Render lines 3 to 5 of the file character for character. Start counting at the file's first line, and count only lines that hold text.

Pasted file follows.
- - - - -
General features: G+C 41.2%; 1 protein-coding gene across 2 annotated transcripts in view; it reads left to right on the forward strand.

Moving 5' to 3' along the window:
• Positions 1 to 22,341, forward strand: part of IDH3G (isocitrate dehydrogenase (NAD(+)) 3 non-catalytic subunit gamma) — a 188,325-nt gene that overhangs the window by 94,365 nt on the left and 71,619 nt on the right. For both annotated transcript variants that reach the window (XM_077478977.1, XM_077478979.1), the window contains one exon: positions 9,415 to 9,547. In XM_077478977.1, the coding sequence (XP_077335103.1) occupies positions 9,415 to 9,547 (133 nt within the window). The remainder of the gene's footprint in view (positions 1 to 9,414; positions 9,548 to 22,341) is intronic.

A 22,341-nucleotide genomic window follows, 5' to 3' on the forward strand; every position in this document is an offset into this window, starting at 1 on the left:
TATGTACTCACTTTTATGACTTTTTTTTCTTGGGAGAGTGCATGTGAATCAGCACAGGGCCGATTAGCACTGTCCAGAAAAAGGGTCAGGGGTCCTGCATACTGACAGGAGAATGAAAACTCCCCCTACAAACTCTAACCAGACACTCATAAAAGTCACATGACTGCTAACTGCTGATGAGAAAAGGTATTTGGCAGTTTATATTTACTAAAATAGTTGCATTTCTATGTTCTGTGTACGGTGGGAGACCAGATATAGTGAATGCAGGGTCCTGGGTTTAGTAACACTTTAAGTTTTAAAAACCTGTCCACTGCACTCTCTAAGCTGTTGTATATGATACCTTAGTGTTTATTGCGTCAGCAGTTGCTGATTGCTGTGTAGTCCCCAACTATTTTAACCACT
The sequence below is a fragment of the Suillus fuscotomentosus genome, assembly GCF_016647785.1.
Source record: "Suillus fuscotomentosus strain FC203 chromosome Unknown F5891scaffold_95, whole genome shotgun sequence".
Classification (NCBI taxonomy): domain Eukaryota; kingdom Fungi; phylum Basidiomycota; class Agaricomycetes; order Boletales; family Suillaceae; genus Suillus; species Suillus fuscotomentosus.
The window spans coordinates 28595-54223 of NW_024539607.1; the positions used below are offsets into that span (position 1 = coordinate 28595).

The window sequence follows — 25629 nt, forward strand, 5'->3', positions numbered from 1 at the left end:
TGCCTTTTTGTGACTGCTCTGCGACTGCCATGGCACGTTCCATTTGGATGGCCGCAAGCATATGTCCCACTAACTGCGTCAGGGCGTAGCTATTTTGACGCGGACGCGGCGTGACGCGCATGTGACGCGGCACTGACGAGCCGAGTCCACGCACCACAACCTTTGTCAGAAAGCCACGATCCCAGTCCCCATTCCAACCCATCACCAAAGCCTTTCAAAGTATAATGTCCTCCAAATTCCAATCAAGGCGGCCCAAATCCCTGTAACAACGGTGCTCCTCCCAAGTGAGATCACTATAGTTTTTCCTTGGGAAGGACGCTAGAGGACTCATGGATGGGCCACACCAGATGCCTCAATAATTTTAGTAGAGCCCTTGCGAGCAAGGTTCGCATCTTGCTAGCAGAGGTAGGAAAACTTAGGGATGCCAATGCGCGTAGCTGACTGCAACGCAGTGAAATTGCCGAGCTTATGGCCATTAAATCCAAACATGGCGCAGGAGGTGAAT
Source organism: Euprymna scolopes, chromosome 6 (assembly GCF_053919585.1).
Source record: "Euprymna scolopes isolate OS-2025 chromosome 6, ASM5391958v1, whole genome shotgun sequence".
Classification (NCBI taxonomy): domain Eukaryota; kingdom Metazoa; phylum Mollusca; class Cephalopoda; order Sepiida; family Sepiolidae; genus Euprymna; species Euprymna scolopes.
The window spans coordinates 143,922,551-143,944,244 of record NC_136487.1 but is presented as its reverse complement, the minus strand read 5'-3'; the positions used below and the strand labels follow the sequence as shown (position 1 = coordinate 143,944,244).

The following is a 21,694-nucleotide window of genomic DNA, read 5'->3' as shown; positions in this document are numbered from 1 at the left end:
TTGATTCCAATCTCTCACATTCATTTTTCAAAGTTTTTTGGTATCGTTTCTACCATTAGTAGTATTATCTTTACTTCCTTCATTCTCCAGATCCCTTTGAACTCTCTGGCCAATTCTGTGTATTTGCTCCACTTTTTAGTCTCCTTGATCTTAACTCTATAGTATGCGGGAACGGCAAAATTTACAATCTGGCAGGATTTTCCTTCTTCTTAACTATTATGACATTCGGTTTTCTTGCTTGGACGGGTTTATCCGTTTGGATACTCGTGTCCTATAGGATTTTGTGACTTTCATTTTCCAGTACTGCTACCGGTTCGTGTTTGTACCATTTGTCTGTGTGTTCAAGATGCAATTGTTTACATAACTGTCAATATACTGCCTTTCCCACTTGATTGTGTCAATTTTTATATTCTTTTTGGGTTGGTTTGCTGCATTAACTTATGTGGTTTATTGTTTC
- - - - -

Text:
• Positions 1 to 22,341, forward strand: part of IDH3G (isocitrate dehydrogenase (NAD(+)) 3 non-catalytic subunit gamma) — a 188,325-nt gene that overhangs the window by 94,365 nt on the left and 71,619 nt on the right. For both annotated transcript variants that reach the window (XM_077478977.1, XM_077478979.1), the window contains one exon: positions 9,415 to 9,547. In XM_077478977.1, the coding sequence (XP_077335103.1) occupies positions 9,415 to 9,547 (133 nt within the window). The remainder of the gene's footprint in view (positions 1 to 9,414; positions 9,548 to 22,341) is intronic.

A 22,341-nucleotide genomic window follows, 5' to 3' on the forward strand; every position in this document is an offset into this window, starting at 1 on the left:
TATGTACTCACTTTTATGACTTTTTTTTCTTGGGAGAGTGCATGTGAATCAGCACAGGGCCGATTAGCACTGTCCAGAAAAAGGGTCAGGGGTCCTGCATACTGACAGGAGAATGAAAACTCCCCCTACAAACTCTAACCAGACACTCATAAAAGTCACATGACTGCTAACTGCTGATGAGAAAAGGTATTTGGCAGTTTATATTTACTAAAATAGTTGCATTTCTATGTTCTGTGTACGGTGGGAGACCAGATATAGTGAATGCAGGGTCCTGGGTTTAGTAACACTTTAAGTTTTAAAAACCTGTCCACTGCACTCTCTAAGCTGTTGTATATGATACCTTAGTGTTTATTGCGTCAGCAGTTGCTGATTGCTGTGTAGTCCCCAACTATTTTAACCACT